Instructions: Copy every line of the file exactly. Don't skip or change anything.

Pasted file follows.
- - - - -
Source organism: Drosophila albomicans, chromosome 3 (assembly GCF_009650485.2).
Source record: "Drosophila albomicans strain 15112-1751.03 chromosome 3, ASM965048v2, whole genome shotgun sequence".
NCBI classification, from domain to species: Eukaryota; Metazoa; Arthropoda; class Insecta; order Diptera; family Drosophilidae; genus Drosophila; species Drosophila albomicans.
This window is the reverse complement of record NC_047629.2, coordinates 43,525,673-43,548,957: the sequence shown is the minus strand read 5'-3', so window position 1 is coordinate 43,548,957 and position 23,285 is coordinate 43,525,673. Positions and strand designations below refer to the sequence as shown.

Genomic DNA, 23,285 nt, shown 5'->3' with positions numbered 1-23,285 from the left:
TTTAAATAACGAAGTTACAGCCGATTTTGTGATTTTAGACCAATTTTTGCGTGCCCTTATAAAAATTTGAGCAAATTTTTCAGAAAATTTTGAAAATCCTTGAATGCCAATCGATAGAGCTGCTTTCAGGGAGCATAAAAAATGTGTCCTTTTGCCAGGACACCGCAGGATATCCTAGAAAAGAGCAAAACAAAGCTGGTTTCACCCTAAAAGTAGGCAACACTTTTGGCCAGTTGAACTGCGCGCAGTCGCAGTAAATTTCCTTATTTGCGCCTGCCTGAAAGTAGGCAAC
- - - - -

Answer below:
Source organism: Drosophila albomicans, chromosome 3 (assembly GCF_009650485.2).
Source record: "Drosophila albomicans strain 15112-1751.03 chromosome 3, ASM965048v2, whole genome shotgun sequence".
NCBI classification, from domain to species: Eukaryota; Metazoa; Arthropoda; class Insecta; order Diptera; family Drosophilidae; genus Drosophila; species Drosophila albomicans.
This window is the reverse complement of record NC_047629.2, coordinates 43,525,673-43,548,957: the sequence shown is the minus strand read 5'-3', so window position 1 is coordinate 43,548,957 and position 23,285 is coordinate 43,525,673. Positions and strand designations below refer to the sequence as shown.

Genomic DNA, 23,285 nt, shown 5'->3' with positions numbered 1-23,285 from the left:
TTTAAATAACGAAGTTACAGCCGATTTTGTGATTTTAGACCAATTTTTGCGTGCCCTTATAAAAATTTGAGCAAATTTTTCAGAAAATTTTGAAAATCCTTGAATGCCAATCGATAGAGCTGCTTTCAGGGAGCATAAAAAATGTGTCCTTTTGCCAGGACACCGCAGGATATCCTAGAAAAGAGCAAAACAAAGCTGGTTTCACCCTAAAAGTAGGCAACACTTTTGGCCAGTTGAACTGCGCGCAGTCGCAGTAAATTTCCTTATTTGCGCCTGCCTGAAAGTAGGCAAC